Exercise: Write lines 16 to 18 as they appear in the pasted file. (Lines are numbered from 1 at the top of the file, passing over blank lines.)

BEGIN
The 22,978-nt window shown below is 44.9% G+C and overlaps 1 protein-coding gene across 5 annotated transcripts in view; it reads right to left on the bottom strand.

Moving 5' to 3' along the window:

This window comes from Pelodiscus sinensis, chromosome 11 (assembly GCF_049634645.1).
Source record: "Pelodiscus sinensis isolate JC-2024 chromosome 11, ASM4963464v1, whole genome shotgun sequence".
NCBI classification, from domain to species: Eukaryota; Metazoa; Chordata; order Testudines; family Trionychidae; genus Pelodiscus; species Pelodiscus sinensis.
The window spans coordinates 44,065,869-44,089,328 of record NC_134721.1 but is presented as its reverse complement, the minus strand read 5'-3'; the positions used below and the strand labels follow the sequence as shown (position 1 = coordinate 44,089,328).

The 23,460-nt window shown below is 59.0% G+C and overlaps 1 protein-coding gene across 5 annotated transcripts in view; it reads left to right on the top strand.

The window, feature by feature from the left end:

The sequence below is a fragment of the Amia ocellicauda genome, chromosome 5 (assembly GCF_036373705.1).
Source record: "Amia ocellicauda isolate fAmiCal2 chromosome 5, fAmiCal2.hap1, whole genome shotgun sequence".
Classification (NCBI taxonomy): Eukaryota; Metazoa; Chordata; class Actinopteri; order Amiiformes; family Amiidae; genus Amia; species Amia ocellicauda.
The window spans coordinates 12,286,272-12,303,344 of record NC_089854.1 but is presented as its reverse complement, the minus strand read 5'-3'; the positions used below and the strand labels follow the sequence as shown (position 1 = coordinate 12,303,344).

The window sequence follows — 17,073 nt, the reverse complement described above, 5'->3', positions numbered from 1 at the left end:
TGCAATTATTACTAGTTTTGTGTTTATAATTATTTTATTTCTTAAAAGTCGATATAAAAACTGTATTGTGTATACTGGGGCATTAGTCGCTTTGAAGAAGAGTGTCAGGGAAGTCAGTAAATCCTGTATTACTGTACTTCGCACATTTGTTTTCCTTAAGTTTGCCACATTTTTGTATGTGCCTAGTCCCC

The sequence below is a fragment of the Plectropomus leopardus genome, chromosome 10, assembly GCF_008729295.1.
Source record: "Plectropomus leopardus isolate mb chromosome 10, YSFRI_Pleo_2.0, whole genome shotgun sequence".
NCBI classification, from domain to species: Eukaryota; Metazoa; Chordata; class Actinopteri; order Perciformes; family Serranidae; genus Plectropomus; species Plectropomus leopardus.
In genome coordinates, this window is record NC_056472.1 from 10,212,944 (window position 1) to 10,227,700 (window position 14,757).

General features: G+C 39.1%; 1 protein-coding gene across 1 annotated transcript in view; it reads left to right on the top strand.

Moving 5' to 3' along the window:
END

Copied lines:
Source record: "Plectropomus leopardus isolate mb chromosome 10, YSFRI_Pleo_2.0, whole genome shotgun sequence".
NCBI classification, from domain to species: Eukaryota; Metazoa; Chordata; class Actinopteri; order Perciformes; family Serranidae; genus Plectropomus; species Plectropomus leopardus.
In genome coordinates, this window is record NC_056472.1 from 10,212,944 (window position 1) to 10,227,700 (window position 14,757).